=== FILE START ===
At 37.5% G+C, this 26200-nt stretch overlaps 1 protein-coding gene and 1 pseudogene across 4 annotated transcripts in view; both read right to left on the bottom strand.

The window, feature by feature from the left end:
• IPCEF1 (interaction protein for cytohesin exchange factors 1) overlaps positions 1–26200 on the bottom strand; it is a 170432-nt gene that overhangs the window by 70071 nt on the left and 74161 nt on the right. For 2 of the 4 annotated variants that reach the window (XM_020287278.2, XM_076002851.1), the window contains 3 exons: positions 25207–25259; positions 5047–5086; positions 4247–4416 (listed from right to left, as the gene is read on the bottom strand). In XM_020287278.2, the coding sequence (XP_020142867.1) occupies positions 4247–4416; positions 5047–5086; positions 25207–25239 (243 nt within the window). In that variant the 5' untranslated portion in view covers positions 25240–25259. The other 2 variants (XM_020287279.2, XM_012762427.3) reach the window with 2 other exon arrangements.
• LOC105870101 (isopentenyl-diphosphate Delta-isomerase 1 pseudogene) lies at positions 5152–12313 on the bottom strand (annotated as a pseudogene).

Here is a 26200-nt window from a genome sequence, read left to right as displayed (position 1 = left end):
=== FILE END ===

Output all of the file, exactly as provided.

At 37.5% G+C, this 26200-nt stretch overlaps 1 protein-coding gene and 1 pseudogene across 4 annotated transcripts in view; both read right to left on the bottom strand.

The window, feature by feature from the left end:
• IPCEF1 (interaction protein for cytohesin exchange factors 1) overlaps positions 1–26200 on the bottom strand; it is a 170432-nt gene that overhangs the window by 70071 nt on the left and 74161 nt on the right. For 2 of the 4 annotated variants that reach the window (XM_020287278.2, XM_076002851.1), the window contains 3 exons: positions 25207–25259; positions 5047–5086; positions 4247–4416 (listed from right to left, as the gene is read on the bottom strand). In XM_020287278.2, the coding sequence (XP_020142867.1) occupies positions 4247–4416; positions 5047–5086; positions 25207–25239 (243 nt within the window). In that variant the 5' untranslated portion in view covers positions 25240–25259. The other 2 variants (XM_020287279.2, XM_012762427.3) reach the window with 2 other exon arrangements.
• LOC105870101 (isopentenyl-diphosphate Delta-isomerase 1 pseudogene) lies at positions 5152–12313 on the bottom strand (annotated as a pseudogene).

Here is a 26200-nt window from a genome sequence, read left to right as displayed (position 1 = left end):